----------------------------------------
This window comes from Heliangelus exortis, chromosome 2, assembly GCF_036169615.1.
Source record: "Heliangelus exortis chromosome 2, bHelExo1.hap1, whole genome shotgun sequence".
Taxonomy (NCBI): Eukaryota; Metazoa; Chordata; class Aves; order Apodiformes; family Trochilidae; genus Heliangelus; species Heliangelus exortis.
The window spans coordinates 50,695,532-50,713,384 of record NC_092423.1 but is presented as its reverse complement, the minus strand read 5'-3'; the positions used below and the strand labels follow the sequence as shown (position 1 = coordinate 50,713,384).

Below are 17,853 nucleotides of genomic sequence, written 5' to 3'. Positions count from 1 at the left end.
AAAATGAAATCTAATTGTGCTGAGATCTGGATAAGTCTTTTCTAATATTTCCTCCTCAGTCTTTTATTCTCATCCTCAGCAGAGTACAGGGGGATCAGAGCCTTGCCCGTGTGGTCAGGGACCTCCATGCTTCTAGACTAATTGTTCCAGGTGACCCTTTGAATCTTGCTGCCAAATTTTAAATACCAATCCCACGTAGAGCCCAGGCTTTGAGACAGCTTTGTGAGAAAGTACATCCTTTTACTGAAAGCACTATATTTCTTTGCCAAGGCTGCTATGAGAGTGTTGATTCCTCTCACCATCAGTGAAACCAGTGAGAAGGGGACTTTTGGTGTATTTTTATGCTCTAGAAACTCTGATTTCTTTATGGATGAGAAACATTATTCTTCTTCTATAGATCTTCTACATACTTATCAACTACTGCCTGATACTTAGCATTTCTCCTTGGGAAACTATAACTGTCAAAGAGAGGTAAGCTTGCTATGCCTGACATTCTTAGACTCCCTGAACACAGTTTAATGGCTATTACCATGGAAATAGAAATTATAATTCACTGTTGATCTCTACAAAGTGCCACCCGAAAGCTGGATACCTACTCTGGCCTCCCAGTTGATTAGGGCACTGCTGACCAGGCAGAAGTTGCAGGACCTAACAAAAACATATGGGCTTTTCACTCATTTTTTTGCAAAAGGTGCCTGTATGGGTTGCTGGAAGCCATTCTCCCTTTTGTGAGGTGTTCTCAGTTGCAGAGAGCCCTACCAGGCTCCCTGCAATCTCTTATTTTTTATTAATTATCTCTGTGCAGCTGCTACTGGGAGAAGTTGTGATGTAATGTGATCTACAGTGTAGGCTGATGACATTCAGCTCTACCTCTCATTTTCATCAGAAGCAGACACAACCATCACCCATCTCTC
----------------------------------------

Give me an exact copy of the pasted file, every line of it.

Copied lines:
This window comes from Heliangelus exortis, chromosome 2, assembly GCF_036169615.1.
Source record: "Heliangelus exortis chromosome 2, bHelExo1.hap1, whole genome shotgun sequence".
Taxonomy (NCBI): Eukaryota; Metazoa; Chordata; class Aves; order Apodiformes; family Trochilidae; genus Heliangelus; species Heliangelus exortis.
The window spans coordinates 50,695,532-50,713,384 of record NC_092423.1 but is presented as its reverse complement, the minus strand read 5'-3'; the positions used below and the strand labels follow the sequence as shown (position 1 = coordinate 50,713,384).

Below are 17,853 nucleotides of genomic sequence, written 5' to 3'. Positions count from 1 at the left end.
AAAATGAAATCTAATTGTGCTGAGATCTGGATAAGTCTTTTCTAATATTTCCTCCTCAGTCTTTTATTCTCATCCTCAGCAGAGTACAGGGGGATCAGAGCCTTGCCCGTGTGGTCAGGGACCTCCATGCTTCTAGACTAATTGTTCCAGGTGACCCTTTGAATCTTGCTGCCAAATTTTAAATACCAATCCCACGTAGAGCCCAGGCTTTGAGACAGCTTTGTGAGAAAGTACATCCTTTTACTGAAAGCACTATATTTCTTTGCCAAGGCTGCTATGAGAGTGTTGATTCCTCTCACCATCAGTGAAACCAGTGAGAAGGGGACTTTTGGTGTATTTTTATGCTCTAGAAACTCTGATTTCTTTATGGATGAGAAACATTATTCTTCTTCTATAGATCTTCTACATACTTATCAACTACTGCCTGATACTTAGCATTTCTCCTTGGGAAACTATAACTGTCAAAGAGAGGTAAGCTTGCTATGCCTGACATTCTTAGACTCCCTGAACACAGTTTAATGGCTATTACCATGGAAATAGAAATTATAATTCACTGTTGATCTCTACAAAGTGCCACCCGAAAGCTGGATACCTACTCTGGCCTCCCAGTTGATTAGGGCACTGCTGACCAGGCAGAAGTTGCAGGACCTAACAAAAACATATGGGCTTTTCACTCATTTTTTTGCAAAAGGTGCCTGTATGGGTTGCTGGAAGCCATTCTCCCTTTTGTGAGGTGTTCTCAGTTGCAGAGAGCCCTACCAGGCTCCCTGCAATCTCTTATTTTTTATTAATTATCTCTGTGCAGCTGCTACTGGGAGAAGTTGTGATGTAATGTGATCTACAGTGTAGGCTGATGACATTCAGCTCTACCTCTCATTTTCATCAGAAGCAGACACAACCATCACCCATCTCTC